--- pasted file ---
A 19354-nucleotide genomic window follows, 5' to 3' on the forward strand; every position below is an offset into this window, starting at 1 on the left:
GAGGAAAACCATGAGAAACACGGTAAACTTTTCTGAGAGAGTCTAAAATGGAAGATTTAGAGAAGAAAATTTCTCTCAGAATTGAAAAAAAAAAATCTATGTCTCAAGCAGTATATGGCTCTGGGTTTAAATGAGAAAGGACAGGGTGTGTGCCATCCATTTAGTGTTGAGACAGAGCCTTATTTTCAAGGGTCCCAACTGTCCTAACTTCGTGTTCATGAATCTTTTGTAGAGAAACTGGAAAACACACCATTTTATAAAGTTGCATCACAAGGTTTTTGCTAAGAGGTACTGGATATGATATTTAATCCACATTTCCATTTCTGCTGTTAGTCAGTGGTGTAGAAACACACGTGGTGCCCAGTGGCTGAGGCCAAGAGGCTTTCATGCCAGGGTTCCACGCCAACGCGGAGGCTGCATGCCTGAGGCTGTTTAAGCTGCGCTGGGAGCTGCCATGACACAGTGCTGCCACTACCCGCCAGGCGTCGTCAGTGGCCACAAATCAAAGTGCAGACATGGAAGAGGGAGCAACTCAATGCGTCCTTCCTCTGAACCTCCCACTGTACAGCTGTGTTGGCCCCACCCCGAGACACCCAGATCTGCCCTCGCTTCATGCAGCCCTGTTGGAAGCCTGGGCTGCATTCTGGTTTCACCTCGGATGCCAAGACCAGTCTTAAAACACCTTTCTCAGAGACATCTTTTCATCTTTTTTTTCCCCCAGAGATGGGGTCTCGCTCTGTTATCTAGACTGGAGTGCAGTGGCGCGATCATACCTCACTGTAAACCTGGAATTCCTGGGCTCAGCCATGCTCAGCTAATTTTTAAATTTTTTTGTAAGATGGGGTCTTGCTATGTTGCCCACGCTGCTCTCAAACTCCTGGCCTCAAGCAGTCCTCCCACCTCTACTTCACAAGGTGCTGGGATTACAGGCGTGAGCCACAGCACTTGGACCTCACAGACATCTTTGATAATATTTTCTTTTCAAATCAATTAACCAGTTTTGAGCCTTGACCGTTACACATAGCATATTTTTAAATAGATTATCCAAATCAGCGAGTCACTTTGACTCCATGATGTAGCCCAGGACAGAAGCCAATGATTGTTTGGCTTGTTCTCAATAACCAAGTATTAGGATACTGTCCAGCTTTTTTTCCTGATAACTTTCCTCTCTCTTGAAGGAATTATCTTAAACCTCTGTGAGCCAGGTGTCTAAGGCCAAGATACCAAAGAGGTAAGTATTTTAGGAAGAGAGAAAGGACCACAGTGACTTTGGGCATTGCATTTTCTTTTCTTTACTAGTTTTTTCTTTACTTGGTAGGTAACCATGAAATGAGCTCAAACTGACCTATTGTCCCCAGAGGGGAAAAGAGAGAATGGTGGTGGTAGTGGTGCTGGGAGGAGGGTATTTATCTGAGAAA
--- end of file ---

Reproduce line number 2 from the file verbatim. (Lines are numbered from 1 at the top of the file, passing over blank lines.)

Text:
GAGGAAAACCATGAGAAACACGGTAAACTTTTCTGAGAGAGTCTAAAATGGAAGATTTAGAGAAGAAAATTTCTCTCAGAATTGAAAAAAAAAAATCTATGTCTCAAGCAGTATATGGCTCTGGGTTTAAATGAGAAAGGACAGGGTGTGTGCCATCCATTTAGTGTTGAGACAGAGCCTTATTTTCAAGGGTCCCAACTGTCCTAACTTCGTGTTCATGAATCTTTTGTAGAGAAACTGGAAAACACACCATTTTATAAAGTTGCATCACAAGGTTTTTGCTAAGAGGTACTGGATATGATATTTAATCCACATTTCCATTTCTGCTGTTAGTCAGTGGTGTAGAAACACACGTGGTGCCCAGTGGCTGAGGCCAAGAGGCTTTCATGCCAGGGTTCCACGCCAACGCGGAGGCTGCATGCCTGAGGCTGTTTAAGCTGCGCTGGGAGCTGCCATGACACAGTGCTGCCACTACCCGCCAGGCGTCGTCAGTGGCCACAAATCAAAGTGCAGACATGGAAGAGGGAGCAACTCAATGCGTCCTTCCTCTGAACCTCCCACTGTACAGCTGTGTTGGCCCCACCCCGAGACACCCAGATCTGCCCTCGCTTCATGCAGCCCTGTTGGAAGCCTGGGCTGCATTCTGGTTTCACCTCGGATGCCAAGACCAGTCTTAAAACACCTTTCTCAGAGACATCTTTTCATCTTTTTTTTCCCCCAGAGATGGGGTCTCGCTCTGTTATCTAGACTGGAGTGCAGTGGCGCGATCATACCTCACTGTAAACCTGGAATTCCTGGGCTCAGCCATGCTCAGCTAATTTTTAAATTTTTTTGTAAGATGGGGTCTTGCTATGTTGCCCACGCTGCTCTCAAACTCCTGGCCTCAAGCAGTCCTCCCACCTCTACTTCACAAGGTGCTGGGATTACAGGCGTGAGCCACAGCACTTGGACCTCACAGACATCTTTGATAATATTTTCTTTTCAAATCAATTAACCAGTTTTGAGCCTTGACCGTTACACATAGCATATTTTTAAATAGATTATCCAAATCAGCGAGTCACTTTGACTCCATGATGTAGCCCAGGACAGAAGCCAATGATTGTTTGGCTTGTTCTCAATAACCAAGTATTAGGATACTGTCCAGCTTTTTTTCCTGATAACTTTCCTCTCTCTTGAAGGAATTATCTTAAACCTCTGTGAGCCAGGTGTCTAAGGCCAAGATACCAAAGAGGTAAGTATTTTAGGAAGAGAGAAAGGACCACAGTGACTTTGGGCATTGCATTTTCTTTTCTTTACTAGTTTTTTCTTTACTTGGTAGGTAACCATGAAATGAGCTCAAACTGACCTATTGTCCCCAGAGGGGAAAAGAGAGAATGGTGGTGGTAGTGGTGCTGGGAGGAGGGTATTTATCTGAGAAA